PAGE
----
I have illustrated this point from a detailed critique of a study conducted by Irene Jones. Murdock and Phelps (1973) surveyed adolescents (322 girls, 299 boys) about their lifestyles. They had designed separate questionnaires for boys and for girls, with some identical items and some which were different. When their original research instruments were scrutinised by Irene Jones (1974) it was clear that preconceptions, of a stereotyped sort, had shaped the data collection instruments. Murdock and Phelps gave Jones unrestricted access to all their unpublished data, so she could scrutinise all their instruments, analyses, and reasoning. One set of questions offered a variety of adolescent roles that the respondents could choose to identify with. Both sexes were offered ‘good pupil’, ‘rebel’, ‘ritualist’, ‘good bloke/good friend’, and ‘pop fan’. Boys were also offered ‘street peer’, ‘sports fan’, ‘boyfriend’, and ‘natural leader’. These were not offered to girls. Instead girls were offered ‘homemaker’, ‘tomboy’, ‘girl friend’ and ‘fashion follower’. Girls could not choose to say they were leaders, or hung out on the streets, or were sports fans. Boys could not choose to be home-centred (DIY or car mechanics with Dad, building model planes, gardening, cooking, ham radio…), or to be fashion followers, or to be ‘sissies’. The research instrument itself polarised the two sexes in stereotyped ways. The two questionnaires ensured that the results of the research revealed a gulf between the leisure patterns of teenage girls and boys, with boys out on the streets following sport and girls at home trying on each other’s clothes. By restricting the choices, the opportunity to find out how many female leaders and sports fans, or male home-bodies and fashion followers, was lost. It is likely that the vast majority of the adolescents would have claimed affinity with the stereotypes Murdock and Phelps expected, but because they built them in to their instruments, it will
never be possible to explore how many ‘home boys’ and ‘street girls’ there were.
Inside the detailed wording of the items there was further sexism. The male sports fan is good at sport, watches TV sport and goes to matches. His clothes and cleanliness are not mentioned. The tomboy likes swimming and gym but ‘does not like dressing up and would rather wear her old jeans all the time’. These are not equivalent. There is no equivalence between liking sport being closely associated with being unfashionable for girls, and a passion for sport being unmarked for fashion and sexual attractiveness for boys. It was equally stereotypical that the questionnaire nowhere provided for a boy to mention a passion for clothes or fashion. Irene Jones showed that the preconceptions about adolescent sex roles held by Murdock and Phelps had produced a stereotyped pair of questionnaires which were bound to produce a polarised set of results. Of course, it is possible that there were no young men who were fashion followers, or homeboys or sissies; and no young women who were in street gangs, or loved sport and fashion. However, because the full range of choices was not offered to both sexes, we will never know.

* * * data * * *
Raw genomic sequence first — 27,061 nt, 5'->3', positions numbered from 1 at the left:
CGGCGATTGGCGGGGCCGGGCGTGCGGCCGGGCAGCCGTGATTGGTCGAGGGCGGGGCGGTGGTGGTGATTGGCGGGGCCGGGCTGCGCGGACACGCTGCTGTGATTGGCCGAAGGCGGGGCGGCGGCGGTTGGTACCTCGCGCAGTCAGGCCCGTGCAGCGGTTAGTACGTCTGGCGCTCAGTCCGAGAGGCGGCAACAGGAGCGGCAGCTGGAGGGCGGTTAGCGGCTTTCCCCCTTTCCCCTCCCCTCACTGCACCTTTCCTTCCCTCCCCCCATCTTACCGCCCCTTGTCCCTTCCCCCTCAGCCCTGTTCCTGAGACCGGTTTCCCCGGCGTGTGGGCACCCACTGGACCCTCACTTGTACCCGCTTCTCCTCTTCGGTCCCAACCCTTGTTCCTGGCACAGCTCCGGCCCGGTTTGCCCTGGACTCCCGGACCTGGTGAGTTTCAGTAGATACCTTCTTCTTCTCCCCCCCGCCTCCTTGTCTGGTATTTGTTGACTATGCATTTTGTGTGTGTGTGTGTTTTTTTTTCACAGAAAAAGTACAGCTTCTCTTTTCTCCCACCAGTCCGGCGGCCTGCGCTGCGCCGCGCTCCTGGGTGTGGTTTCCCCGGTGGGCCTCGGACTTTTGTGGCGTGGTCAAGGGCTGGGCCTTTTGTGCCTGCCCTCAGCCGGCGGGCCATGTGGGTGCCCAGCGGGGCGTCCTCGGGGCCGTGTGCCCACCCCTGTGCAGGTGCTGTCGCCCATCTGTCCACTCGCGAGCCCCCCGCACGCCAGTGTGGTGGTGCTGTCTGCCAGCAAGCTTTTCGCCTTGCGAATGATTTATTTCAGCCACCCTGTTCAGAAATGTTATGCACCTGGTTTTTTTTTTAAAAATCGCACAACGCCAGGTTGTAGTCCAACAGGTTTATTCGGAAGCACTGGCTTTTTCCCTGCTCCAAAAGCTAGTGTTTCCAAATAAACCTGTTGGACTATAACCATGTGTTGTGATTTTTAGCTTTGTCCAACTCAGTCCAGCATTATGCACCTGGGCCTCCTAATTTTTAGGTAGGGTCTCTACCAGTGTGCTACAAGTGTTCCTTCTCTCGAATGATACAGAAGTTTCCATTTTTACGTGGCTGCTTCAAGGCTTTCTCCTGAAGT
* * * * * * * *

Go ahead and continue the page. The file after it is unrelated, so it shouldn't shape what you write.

Exactly similar criticisms can be levelled at the research on social mobility. Hopper’s (1981) study of the ‘personal and interpersonal consequences of social mobility’ (ibid.: 13) is permeated with similar unexamined sexist (and heterosexist) assumptions. Hopper wanted to see how men compared themselves to their reference groups, and has a series of questions about other males in his informants’ lives. He took it for granted that no one was gay, and that the reference groups were all male. Thus, Hopper asked his informants, men in their 30s in 1965-6, about their ‘friends’ (explicitly men), who had ‘wives’ (ibid.: 125). In the retrospective questions about school, the men were asked about their ‘group of friends’ (males) and the ‘girls’ who they had ‘gone out with’ (ibid.: 255). When Hopper asked about relatives he focused on ‘their brothers and brothers-in-law’ (ibid.: 118).
The central point here was that if a researcher asks women about housework, or the quality of nursery provision, while questioning men about DIY and the quality of the railway network, it is not a legitimate finding that women hold views about nurseries and men about railways. Only if both sexes are asked about both topics, and answer differently, can the researcher legitimately report a sex difference. Many researchers in the 1950s, 1960s and 1970s would ask women if their husbands influenced how they voted, not ask men if their wives influenced them, and then report that women deferred to their husbands in political matters.
Most of the feminist criticism of the research methods current in sociology before 1980 focused on the research question, the sampling
and the instruments. There were fewer published critiques of the sexist nature of analytic processes and the ways in which writing up and publication were accomplished. This is partly because these stages were, in the 1945-80 period, usually regarded as non-problematic, and private. Very little self-conscious reflection on these topics was published by anyone, leaving less space for feminist critiques. The growth of confessional and reflexive accounts of all stages of the research process has made these topics more visible to feminist critiques.